Field Camp in Scotland

Maggie here –

I recently returned from a five-week field camp in Scotland. Field camp is a course that most geologists participate in that is intended to teach students how to collect geologic measurements in the field, recognize geologic structures like folds and faults, understand age relationships of the rock, and ultimately make sense of all of this by making maps and cross sections (interpretations of what the surface geology looks like underground). Field camps are incredibly important as geology students because it reinforces the ideas that the best geologists are those that have seen the most rocks and that geology needs to be learned outside, not just in the classroom.

Figure 1. Geologic map of Scotland. From the key you can see that Scotland has a lot of different rock types that represent much of the time in Earth’s history. The dashed yellow lines that have been drawn in follow the path of two major faults in Scotland; the Great Glen Fault to the North and the Highland Boundary Fault to the south.
So, why Scotland for field camp? Scotland is an interesting location geologically, because for much of Earth’s history it was essentially a ping pong ball with sections of the country getting added on by collisions with other continents as it bounced around. If you look at a map of Scotland you can see two almost parallel lines dividing the country into three pieces (Figure 1). The top most fault is the Great Glen Fault which runs through the city of Inverness and Loch Ness (where the Loch Ness monster resides). The fault further to the south is the Highland Boundary Fault which does divide the country into the Highlands and Lowlands. Each of these pieces was accreted (added on) during a different collisional event. Surprisingly, the last, and youngest, collisional event that happened, when Baltica (Northwestern Europe) collided with Laurentia (North America, Greenland, Scotland), deposited the oldest rocks that you can see in Scotland. These rocks are ~3.2 billion years old and they lay on top of limestone that is ~540 million years old (Figure 2). Seeing this age relationship in the field tells us that something crazy was happening geologically!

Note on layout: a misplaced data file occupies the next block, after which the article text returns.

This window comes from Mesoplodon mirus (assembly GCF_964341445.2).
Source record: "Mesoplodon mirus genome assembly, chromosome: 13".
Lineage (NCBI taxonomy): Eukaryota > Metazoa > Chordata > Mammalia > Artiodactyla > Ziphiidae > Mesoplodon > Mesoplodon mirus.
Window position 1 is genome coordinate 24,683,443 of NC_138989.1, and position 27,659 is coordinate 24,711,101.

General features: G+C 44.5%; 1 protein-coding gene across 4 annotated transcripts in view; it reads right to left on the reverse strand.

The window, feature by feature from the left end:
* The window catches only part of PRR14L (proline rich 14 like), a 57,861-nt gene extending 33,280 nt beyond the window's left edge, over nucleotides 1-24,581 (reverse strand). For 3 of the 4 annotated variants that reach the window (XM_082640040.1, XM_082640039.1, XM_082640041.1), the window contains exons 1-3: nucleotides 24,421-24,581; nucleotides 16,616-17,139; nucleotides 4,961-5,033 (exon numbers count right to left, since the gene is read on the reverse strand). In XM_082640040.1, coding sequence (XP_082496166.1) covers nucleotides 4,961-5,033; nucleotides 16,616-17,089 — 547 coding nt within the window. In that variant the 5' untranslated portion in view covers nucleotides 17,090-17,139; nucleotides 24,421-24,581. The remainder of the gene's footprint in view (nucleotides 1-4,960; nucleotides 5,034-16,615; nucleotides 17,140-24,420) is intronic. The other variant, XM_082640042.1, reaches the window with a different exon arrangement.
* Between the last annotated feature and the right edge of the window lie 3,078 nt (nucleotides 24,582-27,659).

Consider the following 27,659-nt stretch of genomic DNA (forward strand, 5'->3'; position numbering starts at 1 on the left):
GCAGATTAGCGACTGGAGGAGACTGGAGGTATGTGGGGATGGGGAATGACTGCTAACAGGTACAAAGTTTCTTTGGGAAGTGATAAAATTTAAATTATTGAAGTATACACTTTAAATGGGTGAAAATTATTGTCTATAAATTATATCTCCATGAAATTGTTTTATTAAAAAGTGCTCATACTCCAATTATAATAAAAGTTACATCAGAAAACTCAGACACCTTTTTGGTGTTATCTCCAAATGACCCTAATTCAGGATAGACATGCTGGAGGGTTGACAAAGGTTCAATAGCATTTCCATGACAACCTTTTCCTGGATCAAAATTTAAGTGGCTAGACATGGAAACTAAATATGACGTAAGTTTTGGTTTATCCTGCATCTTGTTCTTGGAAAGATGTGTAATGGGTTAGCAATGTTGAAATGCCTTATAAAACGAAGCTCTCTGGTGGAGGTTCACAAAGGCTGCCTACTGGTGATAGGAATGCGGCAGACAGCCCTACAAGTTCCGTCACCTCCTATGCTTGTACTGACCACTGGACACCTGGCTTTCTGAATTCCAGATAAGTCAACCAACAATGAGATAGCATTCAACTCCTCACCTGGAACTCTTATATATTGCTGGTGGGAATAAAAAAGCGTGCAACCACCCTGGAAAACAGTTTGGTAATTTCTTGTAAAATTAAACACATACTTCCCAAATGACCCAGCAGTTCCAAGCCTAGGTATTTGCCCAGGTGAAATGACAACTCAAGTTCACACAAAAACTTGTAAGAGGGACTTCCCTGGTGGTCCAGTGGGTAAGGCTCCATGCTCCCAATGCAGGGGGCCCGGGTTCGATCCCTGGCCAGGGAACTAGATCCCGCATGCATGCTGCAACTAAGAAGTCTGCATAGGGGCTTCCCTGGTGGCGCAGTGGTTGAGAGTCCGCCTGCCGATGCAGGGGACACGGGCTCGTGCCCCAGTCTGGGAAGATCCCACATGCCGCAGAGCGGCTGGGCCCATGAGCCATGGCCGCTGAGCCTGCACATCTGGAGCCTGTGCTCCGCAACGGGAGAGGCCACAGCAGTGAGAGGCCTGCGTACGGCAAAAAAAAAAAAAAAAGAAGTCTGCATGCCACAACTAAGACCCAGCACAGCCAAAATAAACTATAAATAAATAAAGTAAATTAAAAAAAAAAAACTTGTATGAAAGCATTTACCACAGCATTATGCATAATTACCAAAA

Field camp is a lot like summer camp mixed with a typical college class-there is a lot of fun to be had with fellow rock nerds, but also a lot of learning and homework to be done. On a typical day we would leave our hostel or house by 8:30am, work in the field, mapping and collecting data, (either in small groups or individually), leave the field around 5pm, go home and cook dinner for your small group, then work on interpretations of our data and prettying up our maps. Usually at the end of the week we would have a larger project to hand in based on the maps that we had made that week and our interpretations of the area (Figure 3).

Going to field camp can seem daunting at first, especially if you are going on one outside of your home country, but truly is an important experience in learning to be a geologist. Like practicing a sport or instrument, you have to practice geology skills in order for them to become second nature and field camp is the best place for that practice. For a lot of people, this is where geologists have their first “I am a geologist” moment. So, for anyone who wants to be a geologist (or paleontologist or other earth scientist) get outside and look at some rocks and fossils and start observing, because the best geologist has seen the most rocks!

Figure 2. “The Sandwich” roadstop. In this image the red dashed lines represent two thrust faults from the Moine Thrust in northwestern Scotland. The bottom of the sandwich in the left bottom corner of the picture is 540 million year old rock, the middle is 3.2 billion year old rock, and the top of the sandwich is 1.2 billion year old rock. The geology of the Moine Thrust is still being studied due to the complex nature of the rocks in the area.
Figure 3. Summary map of the Ross of Mull (Isle of Mull off the West coast of Scotland) based on five field localities. The areas that are boxed in and shaded darker are the field localities visited by our group with the rest of the map shaded based on interpretations of the area. This map is pretty typical of a final project that we were asked to complete for each region that we were in during field camp.

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